This example illustrates how to provide a custom view row attribute hints implementation. The EmpViewRow class overrides the createViewRowAttrHints method to return a new instance of the EmpViewRowAttributeHintsImpl class (which extends the framework base class ViewRowAttrHints. In the EmpViewRowAttributeHintsImpl class, notice that we've overridden the getHint() API to conditionally return a value for user-defined attribute hints named "mindate" and "maxdate". These hints are coded to look at the value of the Hiredate in the current row, and return a date String that represents three days before that date for "mindate" and three days after that date for "maxdate". The class also overrides the getLabel API to customize the value of the "label" UI hint for the Job attribute. Run the TestPage.jspx and try to edit a "Hiredate" value. You'll see that the date picker only allows you to change the date to a date that is within a span of three days before to three days after the current value. This occurs due to the UI component's referencing the custom "mindate" and "maxdate" hints appropriately. Also, you'll notice that the label for the "Job" field is the default label with the value of the Sal attribute appended to it.

Customizations/Extensions

See Steve Muench' undocumented 10.1.3.x samples nr. 131

Dynamic JDBC Credentials

SMU129

Groovy

SMU149, SMU143

Oracle Sequence

SMU109

Programmatic Business Components

SMU147, SMU133, SMU132, SMU111

Transaction Handling

SMU127

Validation

SMU159, SMU155, SMU153, SMU123, SMU105, SMU102

View Objects

SMU141 Automatic Runtime Query/Join Pruning with Declarative View Objects [11.1.1.0, HR schema 20-DEC-2008
This example contains a single EmployeeAllInfo view whose SQL mode is set to use the new-in-11g setting of 'Declarative'. It contains one editable Employees entity usage, and six additional reference entity usages showing related information about the employee's department, the department's manager, the department's location, the department's region, the employee's job, and the department's country. When a view object is in declarative mode, its SQL statement is determined at runtime instead of at design time. Attributes in the view object can have their Selected in Query property set to false, and these attributes will only be selected if they are referenced by the page definition for the current page, otherwise they will be left out of the query. When multiple entity usages are involved, if all the attributes from a given entity usage are left out of the query, then the ADFBC runtime "prunes" that table related to that entity usage out of the query and does not perform that join. The application module in the Model project includes three different instances of the same EmployeeAllInfo view object. You can observe the different runtime queries performed by the three different JSPX pages by looking in the log while performing a search in each page. The file Queries.txt included in the ViewController project contains a formatted version of the different queries. You can see in the query for the MinimalEmployeeInfo.jspx page, that only the EMPLOYEES table is included. In the query for MediumEmployeeInfo.jspx you see EMPLOYEES, DEPARTMENTS, EMPLOYEES (a second time for the manager), and JOBS. The query for the final page joins all of the tables.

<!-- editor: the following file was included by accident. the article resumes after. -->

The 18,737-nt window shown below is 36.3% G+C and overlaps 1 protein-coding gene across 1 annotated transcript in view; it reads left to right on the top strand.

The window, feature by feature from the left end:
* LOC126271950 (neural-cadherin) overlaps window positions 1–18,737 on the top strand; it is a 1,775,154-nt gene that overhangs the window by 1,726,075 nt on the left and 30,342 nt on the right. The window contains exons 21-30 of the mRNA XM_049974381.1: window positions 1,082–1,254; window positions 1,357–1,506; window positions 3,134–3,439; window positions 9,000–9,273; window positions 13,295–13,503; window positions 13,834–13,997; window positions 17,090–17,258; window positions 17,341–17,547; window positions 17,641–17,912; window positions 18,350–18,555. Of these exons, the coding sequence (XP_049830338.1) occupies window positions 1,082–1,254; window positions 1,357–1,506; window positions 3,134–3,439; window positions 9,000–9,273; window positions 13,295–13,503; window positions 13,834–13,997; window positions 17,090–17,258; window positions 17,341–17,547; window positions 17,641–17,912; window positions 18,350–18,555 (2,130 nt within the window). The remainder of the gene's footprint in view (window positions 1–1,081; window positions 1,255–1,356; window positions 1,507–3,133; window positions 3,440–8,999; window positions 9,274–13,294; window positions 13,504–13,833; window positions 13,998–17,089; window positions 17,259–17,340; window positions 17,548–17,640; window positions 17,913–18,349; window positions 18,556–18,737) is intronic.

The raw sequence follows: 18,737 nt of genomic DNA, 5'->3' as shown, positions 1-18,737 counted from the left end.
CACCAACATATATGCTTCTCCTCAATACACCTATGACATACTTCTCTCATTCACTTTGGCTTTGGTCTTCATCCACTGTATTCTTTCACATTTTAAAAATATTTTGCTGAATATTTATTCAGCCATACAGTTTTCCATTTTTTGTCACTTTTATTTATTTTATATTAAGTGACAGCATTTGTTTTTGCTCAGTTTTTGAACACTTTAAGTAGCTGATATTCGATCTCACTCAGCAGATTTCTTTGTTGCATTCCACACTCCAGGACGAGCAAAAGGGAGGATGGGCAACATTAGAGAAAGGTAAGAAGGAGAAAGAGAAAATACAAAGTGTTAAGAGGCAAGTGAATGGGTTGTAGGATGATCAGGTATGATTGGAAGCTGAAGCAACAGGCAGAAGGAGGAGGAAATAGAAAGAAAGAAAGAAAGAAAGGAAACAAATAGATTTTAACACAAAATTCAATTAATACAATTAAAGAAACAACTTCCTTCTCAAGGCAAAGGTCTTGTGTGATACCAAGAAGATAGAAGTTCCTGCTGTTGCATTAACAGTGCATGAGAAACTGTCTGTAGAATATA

Difference compared to previous revision
===Customizations/Extensions=== See Steve Muench' [http://blogs.oracle.com/smuenchadf/resource/examples undocumented 10.1.3.x samples] nr. 131 ===Dynamic JDBC Credentials=== SMU129 ===Groovy=== SMU149, SMU143 ===Oracle Sequence=== SMU109 ===Programmatic Business Components=== SMU147, SMU133, SMU132, SMU111 === Transaction Handling=== SMU127 ===Validation=== SMU159, SMU155, SMU153, SMU123, SMU105, SMU102 ===Vi

ADF Samples - ADF Business Components

__TOC__ ===Activation/Passivation=== {| border="1" ... | [http://java.net/projects/smuenchadf/sources/samples/content/DeclarativeVOPruning.zip Automatic Runtime Query/Join Pruning with Declarative View Objects [11.1.1.0, HR schema] 20-DEC-2008 |- ||| This example contains a single EmployeeAllInfo view whose SQL mode is set to use the new-in-11g setting of 'Declarative'. It contains one editable Employees entity usage, and six additional reference entity usages showing related information about the employee's department, the department's manager, the department's location, the department's region, the employee's job, and the department's country. When a view object is in declarative mode, its SQL statement is determined at runtime instead of at design time. Attributes in the view object can have their Selected in Query property set to false, and these attributes will only be selected if they are referenced by the page definition for the current page, otherwise they will be left out of the query. When multiple entity usages are involved, if all the attributes from a given entity usage are left out of the query, then the ADFBC runtime "prunes" that table related to that entity usage out of the query and does not perform that join. The application module in the Model project includes three different instances of the same EmployeeAllInfo view object. You can observe the different runtime queries performed by the three different JSPX pages by looking in the log while performing a search in each page. The file Queries.txt included in the ViewController project contains a formatted version of the different queries. You can see in the query for the MinimalEmployeeInfo.jspx page, that only the EMPLOYEES table is included. In the query for MediumEmployeeInfo.jspx you see EMPLOYEES, DEPARTMENTS, EMPLOYEES (a second time for the manager), and JOBS. The query for the final page joins all of the tables. |} ===Dynamic JDBC Credentials=== SMU129 ===Groovy=== SMU149, SMU143 ===Oracle Sequence=== SMU109 ===Programmatic Business Components=== SMU147, SMU133, SMU132, SMU111 === Transaction Handling=== SMU127 ===Validation=== SMU159, SMU155, SMU153, SMU123, SMU105, SMU102